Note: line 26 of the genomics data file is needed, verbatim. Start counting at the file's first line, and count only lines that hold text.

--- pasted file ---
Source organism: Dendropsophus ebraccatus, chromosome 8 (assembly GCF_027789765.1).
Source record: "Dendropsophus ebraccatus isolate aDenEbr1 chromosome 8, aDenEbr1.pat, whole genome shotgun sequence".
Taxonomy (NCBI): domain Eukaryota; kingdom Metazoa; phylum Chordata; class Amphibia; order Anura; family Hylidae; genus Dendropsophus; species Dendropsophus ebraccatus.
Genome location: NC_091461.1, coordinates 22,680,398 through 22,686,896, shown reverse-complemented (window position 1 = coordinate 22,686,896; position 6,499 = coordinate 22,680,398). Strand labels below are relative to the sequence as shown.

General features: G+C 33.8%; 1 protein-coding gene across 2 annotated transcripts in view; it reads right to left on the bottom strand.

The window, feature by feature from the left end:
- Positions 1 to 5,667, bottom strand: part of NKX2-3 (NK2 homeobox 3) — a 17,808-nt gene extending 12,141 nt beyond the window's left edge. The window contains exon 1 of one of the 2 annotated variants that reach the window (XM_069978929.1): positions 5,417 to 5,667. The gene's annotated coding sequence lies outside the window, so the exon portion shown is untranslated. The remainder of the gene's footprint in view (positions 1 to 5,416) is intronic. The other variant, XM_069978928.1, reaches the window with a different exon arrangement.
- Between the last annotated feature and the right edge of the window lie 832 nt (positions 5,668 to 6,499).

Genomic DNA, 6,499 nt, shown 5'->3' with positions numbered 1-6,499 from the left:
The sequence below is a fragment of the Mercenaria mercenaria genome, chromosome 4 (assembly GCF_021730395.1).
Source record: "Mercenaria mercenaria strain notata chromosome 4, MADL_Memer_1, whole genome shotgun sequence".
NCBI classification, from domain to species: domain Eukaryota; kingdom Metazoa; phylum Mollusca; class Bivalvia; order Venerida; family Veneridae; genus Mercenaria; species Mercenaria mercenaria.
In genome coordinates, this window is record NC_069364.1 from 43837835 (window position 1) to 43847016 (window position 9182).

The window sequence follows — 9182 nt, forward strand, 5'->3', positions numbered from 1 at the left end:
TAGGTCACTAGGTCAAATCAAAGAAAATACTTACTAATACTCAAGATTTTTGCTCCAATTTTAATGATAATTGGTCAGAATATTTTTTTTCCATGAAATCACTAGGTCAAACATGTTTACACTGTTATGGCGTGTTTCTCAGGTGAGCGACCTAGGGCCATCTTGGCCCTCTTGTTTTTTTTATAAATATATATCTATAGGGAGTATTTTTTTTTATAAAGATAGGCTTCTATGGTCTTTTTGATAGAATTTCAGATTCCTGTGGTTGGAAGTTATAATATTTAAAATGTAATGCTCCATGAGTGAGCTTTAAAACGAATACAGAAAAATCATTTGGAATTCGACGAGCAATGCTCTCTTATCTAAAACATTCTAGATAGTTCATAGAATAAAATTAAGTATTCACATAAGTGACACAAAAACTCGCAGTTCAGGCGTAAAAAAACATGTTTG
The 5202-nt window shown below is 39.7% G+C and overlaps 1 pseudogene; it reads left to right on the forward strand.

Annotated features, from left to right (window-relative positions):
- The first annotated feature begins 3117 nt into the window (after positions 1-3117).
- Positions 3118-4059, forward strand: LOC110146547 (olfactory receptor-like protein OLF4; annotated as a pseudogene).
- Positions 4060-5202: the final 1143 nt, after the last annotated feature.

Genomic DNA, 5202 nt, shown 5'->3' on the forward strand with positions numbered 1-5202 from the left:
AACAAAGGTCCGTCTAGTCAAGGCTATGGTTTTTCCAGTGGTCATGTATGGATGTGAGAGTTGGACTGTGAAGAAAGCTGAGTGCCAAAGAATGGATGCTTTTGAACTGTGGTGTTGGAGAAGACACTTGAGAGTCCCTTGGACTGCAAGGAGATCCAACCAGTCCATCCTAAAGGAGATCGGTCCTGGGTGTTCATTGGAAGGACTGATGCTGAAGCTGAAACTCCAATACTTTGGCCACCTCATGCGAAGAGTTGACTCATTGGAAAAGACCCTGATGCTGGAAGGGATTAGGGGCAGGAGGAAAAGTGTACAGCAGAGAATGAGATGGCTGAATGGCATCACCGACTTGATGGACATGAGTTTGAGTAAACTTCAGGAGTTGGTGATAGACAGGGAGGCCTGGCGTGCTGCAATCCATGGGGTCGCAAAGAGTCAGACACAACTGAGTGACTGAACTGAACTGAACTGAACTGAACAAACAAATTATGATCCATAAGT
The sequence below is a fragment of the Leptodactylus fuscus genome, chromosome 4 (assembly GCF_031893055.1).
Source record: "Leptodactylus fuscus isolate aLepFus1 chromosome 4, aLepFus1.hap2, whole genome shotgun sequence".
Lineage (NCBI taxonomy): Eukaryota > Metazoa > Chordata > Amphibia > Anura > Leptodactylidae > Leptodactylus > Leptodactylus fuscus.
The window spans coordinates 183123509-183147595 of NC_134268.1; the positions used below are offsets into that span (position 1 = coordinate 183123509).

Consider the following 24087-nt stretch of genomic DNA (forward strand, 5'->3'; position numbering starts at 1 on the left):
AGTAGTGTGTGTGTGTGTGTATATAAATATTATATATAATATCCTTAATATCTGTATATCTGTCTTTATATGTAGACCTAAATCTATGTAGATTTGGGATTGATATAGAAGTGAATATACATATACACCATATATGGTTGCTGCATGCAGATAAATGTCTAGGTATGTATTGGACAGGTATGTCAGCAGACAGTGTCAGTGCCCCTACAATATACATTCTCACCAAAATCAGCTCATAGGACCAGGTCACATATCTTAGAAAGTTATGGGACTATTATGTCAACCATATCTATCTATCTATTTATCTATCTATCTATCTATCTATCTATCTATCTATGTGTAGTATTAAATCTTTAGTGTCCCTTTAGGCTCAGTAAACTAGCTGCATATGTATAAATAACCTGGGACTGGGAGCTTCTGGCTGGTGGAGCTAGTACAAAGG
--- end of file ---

The window spans coordinates 183123509-183147595 of NC_134268.1; the positions used below are offsets into that span (position 1 = coordinate 183123509).